The depends_on parameter is a Terraform feature used to let terraform know that this resource depends on another resource. Normally, Terraform will try to create resources in parallel, but you may get an error if you try to create a route before you have a script. By using the depends_on parameter, Terraform will know to create the script first before creating the route.

Enterprise (multi-script) plan

For multi-script accounts, some of the parameters will differ. Instead of setting an enabled flag, you’ll use a script_name parameter that specifies the name of the script that should be run when the pattern matches. To skip workers for a particular route, specify an empty script_name, which works the same as setting enabled = false for a non-multiscript account.

If you reference a script resource instead of just hard-coding the script_name, Terraform will already know that the route depends on the script resource so you can also omit the depends_on parameter.

Here’s an example:

resource "cloudflare_worker_route" "my_route" {
  zone = "${var.zone}"
  pattern = "*${var.zone}/*"
  script_name = "${cloudflare_worker_script.my_script.name}"
}

Deploying your workers

After you’ve defined your configuration file, you’re ready to deploy your scripts and routes. Make sure you Install Terraform and then run terraform init to run the initial setup.

$ terraform init

Initializing provider plugins...

Terraform has been successfully initialized!

You may now begin working with Terraform. Try running "terraform plan" to see
any changes that are required for your infrastructure. All Terraform commands
should now work.

If you ever set or change modules or backend configuration for Terraform,
rerun this command to reinitialize your working directory. If you forget, other
commands will detect it and remind you to do so if necessary.

To apply your configuration, run terraform apply. Terraform will show you a preview of the changes it will make:

$ terraform apply

An execution plan has been generated and is shown below.
Resource actions are indicated with the following symbols:
  + create

Terraform will perform the following actions:

  + cloudflare_worker_route.my_route
      id:           <computed>
      enabled:      "true"
      multi_script: <computed>
      pattern:      "*example.com/*"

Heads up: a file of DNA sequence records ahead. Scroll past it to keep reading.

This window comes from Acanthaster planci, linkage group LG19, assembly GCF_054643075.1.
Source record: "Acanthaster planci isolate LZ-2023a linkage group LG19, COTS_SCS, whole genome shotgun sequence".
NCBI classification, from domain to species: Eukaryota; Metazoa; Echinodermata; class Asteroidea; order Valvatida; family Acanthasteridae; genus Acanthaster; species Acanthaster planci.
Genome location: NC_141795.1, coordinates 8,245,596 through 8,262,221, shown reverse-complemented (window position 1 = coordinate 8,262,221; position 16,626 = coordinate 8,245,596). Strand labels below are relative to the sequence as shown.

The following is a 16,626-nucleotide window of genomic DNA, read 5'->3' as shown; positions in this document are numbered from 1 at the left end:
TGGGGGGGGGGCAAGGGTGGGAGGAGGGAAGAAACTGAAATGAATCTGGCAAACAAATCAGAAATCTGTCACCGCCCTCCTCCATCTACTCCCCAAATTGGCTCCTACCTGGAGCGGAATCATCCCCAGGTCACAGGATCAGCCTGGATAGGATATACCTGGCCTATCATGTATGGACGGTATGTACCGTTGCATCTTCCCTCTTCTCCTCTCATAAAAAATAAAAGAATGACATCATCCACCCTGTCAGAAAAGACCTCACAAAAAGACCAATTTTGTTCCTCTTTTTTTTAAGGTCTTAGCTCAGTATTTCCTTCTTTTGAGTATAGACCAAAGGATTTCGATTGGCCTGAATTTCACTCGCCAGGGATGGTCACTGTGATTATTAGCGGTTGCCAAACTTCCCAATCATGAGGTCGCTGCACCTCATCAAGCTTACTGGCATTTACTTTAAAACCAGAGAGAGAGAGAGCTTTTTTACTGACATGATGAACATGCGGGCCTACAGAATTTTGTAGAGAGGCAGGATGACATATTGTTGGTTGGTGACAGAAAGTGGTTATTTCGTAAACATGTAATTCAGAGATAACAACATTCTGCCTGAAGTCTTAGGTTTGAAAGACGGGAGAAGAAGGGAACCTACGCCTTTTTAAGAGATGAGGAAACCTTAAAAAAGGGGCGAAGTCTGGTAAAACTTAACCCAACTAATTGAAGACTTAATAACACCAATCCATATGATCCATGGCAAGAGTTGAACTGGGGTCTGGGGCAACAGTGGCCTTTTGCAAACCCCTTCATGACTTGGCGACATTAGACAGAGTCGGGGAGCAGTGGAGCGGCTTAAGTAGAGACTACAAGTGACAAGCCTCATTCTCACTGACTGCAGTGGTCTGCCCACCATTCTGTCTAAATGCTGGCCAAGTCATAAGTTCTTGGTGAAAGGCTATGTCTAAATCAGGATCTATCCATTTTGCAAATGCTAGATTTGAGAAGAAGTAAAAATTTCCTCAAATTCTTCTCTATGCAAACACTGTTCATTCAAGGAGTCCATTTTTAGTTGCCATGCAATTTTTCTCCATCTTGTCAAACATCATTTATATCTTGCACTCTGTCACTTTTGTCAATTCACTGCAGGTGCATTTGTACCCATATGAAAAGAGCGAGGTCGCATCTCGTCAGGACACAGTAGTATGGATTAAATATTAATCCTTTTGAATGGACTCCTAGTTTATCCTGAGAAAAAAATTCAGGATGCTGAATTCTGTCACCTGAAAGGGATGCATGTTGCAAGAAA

zone:         "example.com"
      zone_id:      <computed>

  + cloudflare_worker_script.my_script
      id:           <computed>
      content:      "...omitted for brevity..."
      zone:         "example.com"
      zone_id:      <computed>


Plan: 2 to add, 0 to change, 0 to destroy.

Do you want to perform these actions?
  Terraform will perform the actions described above.
  Only 'yes' will be accepted to approve.

  Enter a value:

If everything looks correct, type yes and press return to apply the changes.

cloudflare_worker_script.my_script: Creating...
  content: "" => "...omitted for brevity..."
  zone:    "" => "example.com"
  zone_id: "" => "<computed>"
cloudflare_worker_script.my_script: Creation complete after 1s (ID: zone:example.com)
cloudflare_worker_route.my_route: Creating...
  enabled:      "" => "true"
  multi_script: "" => "<computed>"
  pattern:      "" => "*example.com/*"
  zone:         "" => "example.com"
  zone_id:      "" => "<computed>"
cloudflare_worker_route.my_route: Creation complete after 0s (ID: af595c1bb7cd4d1698c4d6cbcb364662)

Apply complete! Resources: 2 added, 0 changed, 0 destroyed.

Now you can continue to edit your script or Terraform configuration files and when you’re ready to deploy your changes, just run terraform apply again.

Importing existing configuration

If you’re already using Cloudflare Workers but want to start managing them via Terraform, you’ll need to import your existing configuration into the Terraform state so it knows how to apply changes going forward.

Before you can import a resource, you’ll need to declare the resource in your Terraform config file just as you would if you were creating a resource from scratch. You’ll also need to run terraform init to initialize Terraform. After you’ve defined the resources, you’ll run terraform import ... commands one-by-one for each resource you want to import. The import command takes 2 arguments:

  • The resource identifier you created in your terraform config file
  • An ID that can be used to lookup the existing data for that resource

Importing a script

If you’re not on an enterprise account, the ID will just be the string zone: followed by your zone name.

$ terraform import cloudflare_worker_script.my_script zone:example.com

If you’re on an enterprise (multi-script) account, the ID will just be the string name: followed by your script name.

$ terraform import cloudflare_worker_script.my_script name:my_script_name

Importing a route

In order to find the ID of your existing route, you’ll have to call the Cloudflare API. For non-enterprise customers, see the Get Assigned Routes API. For enterprise customers, see the Get Routes API. Once you find the route you’re looking for in the API response, copy the route ID which should look like 9a7806061c88ada191ed06f989cc3dac. The ID you’ll provide to terraform import ... is your zone name followed by a forward slash and then the route ID.

$ terraform import cloudflare_worker_route.default example.com/9a7806061c88ada191ed06f989cc3dac